Cancer Warriors Wednesday – The Truth About Trying

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I wrote a blog post last November about Fertile Hope, a resource for anyone struggling with the issue of cancer caused-infertility. A national, nonprofit organization, Fertile Hope’s mission is to provide “reproductive information, support and hope to cancer patients and survivors whose medical treatments present the risks of infertility.” 

If you are struggling with infertility, you should also check out Redbook Magazine’s “No Shame Campaign,” entitled “The Truth About Trying.” Sharing video “infertility stories from celebrities and women like you,” the campaign’s mission is to pull back the veil of shame that often accompanies infertility. I know a lot about the shame. My husband and struggled through two miscarriages and years of infertility before our daughter was ultimately born.

Too often couples experiencing infertility go into hiding, as we did. We didn’t talk about it with other struggling couples. There was no Internet to turn to for information and sharing. We didn’t seek out help as early as we could have and when we did, were told by two doctors to “come back when you’re pregnant.” It was a struggle to finally get to the right doctor who understood and could help.

That’s why this campaign resonates with me. As Redbook asks, “One in eight women in the United States will struggle with infertility, so why don’t we talk about it? End the secrecy by watching these videos and posting your own. Listen, learn more and reach out to the women in your life.”

If you are struggling with infertility, watch the videos and visit Resolve, the national infertility association working in partnership with Redbook on this project. I found Marissa Jaret Winokur’s video especially poignant. The Hairspray star talks about her struggle with infertility after a radical hysterectomy caused by cervical and uterine cancer. Six years later, she became the mother of a son with the help of a surrogate. Her Plan B was her happy ending:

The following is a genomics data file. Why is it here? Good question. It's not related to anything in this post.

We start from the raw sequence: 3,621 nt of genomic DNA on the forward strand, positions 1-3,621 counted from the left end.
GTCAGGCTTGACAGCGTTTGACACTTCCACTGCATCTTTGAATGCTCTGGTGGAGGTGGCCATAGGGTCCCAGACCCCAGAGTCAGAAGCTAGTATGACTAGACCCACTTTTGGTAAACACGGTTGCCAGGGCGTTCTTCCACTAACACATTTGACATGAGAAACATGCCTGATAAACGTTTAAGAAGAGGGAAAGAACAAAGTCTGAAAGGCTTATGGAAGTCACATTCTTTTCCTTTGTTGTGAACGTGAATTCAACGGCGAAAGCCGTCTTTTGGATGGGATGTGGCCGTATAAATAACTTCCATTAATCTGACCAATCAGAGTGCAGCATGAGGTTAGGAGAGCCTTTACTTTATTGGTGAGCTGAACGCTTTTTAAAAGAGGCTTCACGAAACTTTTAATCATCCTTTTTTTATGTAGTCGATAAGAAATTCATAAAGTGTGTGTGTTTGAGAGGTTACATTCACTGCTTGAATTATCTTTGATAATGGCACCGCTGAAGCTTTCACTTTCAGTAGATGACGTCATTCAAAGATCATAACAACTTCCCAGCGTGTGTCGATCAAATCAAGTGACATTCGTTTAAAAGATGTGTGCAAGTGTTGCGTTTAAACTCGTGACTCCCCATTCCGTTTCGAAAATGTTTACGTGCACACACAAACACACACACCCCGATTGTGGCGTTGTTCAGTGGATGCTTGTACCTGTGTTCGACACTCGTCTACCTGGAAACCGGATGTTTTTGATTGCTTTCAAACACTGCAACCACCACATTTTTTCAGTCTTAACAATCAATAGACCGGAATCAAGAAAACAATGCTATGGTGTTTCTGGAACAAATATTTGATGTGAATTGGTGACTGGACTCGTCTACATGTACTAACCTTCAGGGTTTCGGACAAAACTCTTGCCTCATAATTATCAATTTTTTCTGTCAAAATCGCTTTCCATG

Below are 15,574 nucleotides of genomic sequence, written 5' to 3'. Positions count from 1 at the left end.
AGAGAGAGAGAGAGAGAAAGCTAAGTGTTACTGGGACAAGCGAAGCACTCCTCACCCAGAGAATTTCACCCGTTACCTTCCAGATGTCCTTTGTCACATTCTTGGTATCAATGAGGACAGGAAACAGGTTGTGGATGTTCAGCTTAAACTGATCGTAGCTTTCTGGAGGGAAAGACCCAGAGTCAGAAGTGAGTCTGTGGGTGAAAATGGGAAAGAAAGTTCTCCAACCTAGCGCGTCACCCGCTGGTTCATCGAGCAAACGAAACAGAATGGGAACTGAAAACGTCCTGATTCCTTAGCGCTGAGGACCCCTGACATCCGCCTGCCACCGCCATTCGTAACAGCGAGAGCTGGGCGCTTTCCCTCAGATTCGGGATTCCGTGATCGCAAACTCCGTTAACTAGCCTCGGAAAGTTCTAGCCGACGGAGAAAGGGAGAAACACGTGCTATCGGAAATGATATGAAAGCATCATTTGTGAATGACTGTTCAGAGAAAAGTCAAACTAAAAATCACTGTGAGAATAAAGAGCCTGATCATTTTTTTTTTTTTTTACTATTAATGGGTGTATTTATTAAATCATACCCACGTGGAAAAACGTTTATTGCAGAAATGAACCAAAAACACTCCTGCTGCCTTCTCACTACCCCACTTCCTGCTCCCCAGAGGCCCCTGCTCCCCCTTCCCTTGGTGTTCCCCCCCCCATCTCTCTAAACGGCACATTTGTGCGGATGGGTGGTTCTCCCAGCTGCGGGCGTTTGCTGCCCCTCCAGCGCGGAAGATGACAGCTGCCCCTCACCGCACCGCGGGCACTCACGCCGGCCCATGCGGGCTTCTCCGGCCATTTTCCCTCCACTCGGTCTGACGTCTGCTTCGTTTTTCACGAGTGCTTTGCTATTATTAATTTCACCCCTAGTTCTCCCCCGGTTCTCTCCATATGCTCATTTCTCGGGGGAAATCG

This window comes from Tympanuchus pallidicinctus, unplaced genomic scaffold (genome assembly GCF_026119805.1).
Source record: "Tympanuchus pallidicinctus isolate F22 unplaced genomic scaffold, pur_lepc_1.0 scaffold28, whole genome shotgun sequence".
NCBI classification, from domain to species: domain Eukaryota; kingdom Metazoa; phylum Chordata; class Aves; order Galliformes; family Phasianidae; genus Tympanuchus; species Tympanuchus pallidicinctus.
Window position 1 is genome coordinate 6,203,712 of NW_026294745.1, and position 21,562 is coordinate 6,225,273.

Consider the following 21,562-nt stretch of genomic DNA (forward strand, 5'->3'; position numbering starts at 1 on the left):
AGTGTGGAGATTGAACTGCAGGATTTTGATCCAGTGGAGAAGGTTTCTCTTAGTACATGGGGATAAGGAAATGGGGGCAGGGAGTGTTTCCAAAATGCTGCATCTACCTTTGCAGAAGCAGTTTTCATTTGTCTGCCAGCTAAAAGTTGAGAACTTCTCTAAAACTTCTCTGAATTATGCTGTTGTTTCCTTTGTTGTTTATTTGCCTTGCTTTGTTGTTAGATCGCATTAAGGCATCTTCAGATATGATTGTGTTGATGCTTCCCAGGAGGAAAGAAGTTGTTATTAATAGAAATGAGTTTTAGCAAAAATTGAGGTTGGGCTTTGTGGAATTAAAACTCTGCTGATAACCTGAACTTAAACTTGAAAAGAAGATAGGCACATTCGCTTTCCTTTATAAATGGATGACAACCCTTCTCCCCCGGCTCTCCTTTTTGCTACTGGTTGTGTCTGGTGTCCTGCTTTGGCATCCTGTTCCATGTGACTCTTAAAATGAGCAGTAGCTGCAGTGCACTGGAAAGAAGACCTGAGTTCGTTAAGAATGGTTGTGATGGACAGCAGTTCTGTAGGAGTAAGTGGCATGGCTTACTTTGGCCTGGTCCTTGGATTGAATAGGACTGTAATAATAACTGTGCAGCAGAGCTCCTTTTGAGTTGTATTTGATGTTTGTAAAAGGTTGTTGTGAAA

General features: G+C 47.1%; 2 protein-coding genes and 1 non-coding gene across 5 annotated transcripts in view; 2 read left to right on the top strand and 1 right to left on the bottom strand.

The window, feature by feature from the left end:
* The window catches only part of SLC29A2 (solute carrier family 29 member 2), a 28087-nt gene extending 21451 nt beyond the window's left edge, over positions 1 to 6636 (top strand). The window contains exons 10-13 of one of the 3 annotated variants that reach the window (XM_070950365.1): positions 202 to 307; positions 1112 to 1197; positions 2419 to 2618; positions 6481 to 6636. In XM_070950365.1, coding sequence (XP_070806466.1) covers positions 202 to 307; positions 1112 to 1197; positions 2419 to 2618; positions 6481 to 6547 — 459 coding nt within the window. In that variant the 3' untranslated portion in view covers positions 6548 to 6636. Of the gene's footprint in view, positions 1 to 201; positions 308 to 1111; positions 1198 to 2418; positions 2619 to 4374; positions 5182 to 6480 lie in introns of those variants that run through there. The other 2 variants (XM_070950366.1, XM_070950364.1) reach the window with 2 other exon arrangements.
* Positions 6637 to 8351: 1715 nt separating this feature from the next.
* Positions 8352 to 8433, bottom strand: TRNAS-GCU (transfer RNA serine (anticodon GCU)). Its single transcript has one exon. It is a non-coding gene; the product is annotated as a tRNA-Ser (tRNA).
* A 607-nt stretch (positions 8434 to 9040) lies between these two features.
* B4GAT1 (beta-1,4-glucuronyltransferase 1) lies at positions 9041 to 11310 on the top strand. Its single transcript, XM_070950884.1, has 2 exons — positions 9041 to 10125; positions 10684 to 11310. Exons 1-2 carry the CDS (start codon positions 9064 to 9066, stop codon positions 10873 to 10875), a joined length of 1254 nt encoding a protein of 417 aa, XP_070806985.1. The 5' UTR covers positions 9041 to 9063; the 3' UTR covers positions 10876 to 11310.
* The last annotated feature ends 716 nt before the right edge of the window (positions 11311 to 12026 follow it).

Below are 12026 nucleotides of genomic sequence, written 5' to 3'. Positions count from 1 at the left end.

The truth about trying is that you are not alone. Whatever you’re struggling with, it’s always a bit easier once you find your tribe, the others who know because they’ve been there too. Keep looking for the information and support you need. Go to Redbook and Resolve, which offers all kind of reproductive health information I never had 20+ years ago. Take advantage of it today.

Survival > Existence,

Debbie

Image courtesy of mulan

Comments

Beth L. Gainer's picture

Infertility

Very informative posting, Debbie. Treatment-induced fertility is a real problem, and more attention should be devoted to it. Thank you for addressing it.

Debbie's picture

My Pleasure, It’s a Very Important Issue

Beth:

I was very lucky to have completed my family when cancer hit, but I can relate because of what we went through to have our daughter. Support and information are crucial to getting through infertility, whatever course it takes. I love this campaign because of its focus on taking the shame out of the process.

Survival > Existence,

Debbie

Beth L. Gainer's picture

Infertility

Yes, I also am part of the infertile club. I had a miscarriage, which as you know too well, is a tragedy. Then I got cancer and had chemo-induced menopause. Luckily, I adopted a baby girl from China. I found a way, but it wasn’t easy.

Debbie's picture

We Can Never Be Uncertain of Our Desire to be Parents

Beth:

I know. I remember a lot of pain during those five years. Even when I finally got pregnant, there was fear and anxiety that a miscarriage, stillbirth, or a bolt of lightning would hit and she would be gone. It’s hard to be happy and trusting when you know how fragile it all is. And then, somehow, you make it work and she’s real. But you never forget.

One positive thing about going through infertility and miscarriages, I sure know how much we wanted to be parents. That knowledge really comes in handy later, if you know what I mean.

Survival > Existence,

Debbie

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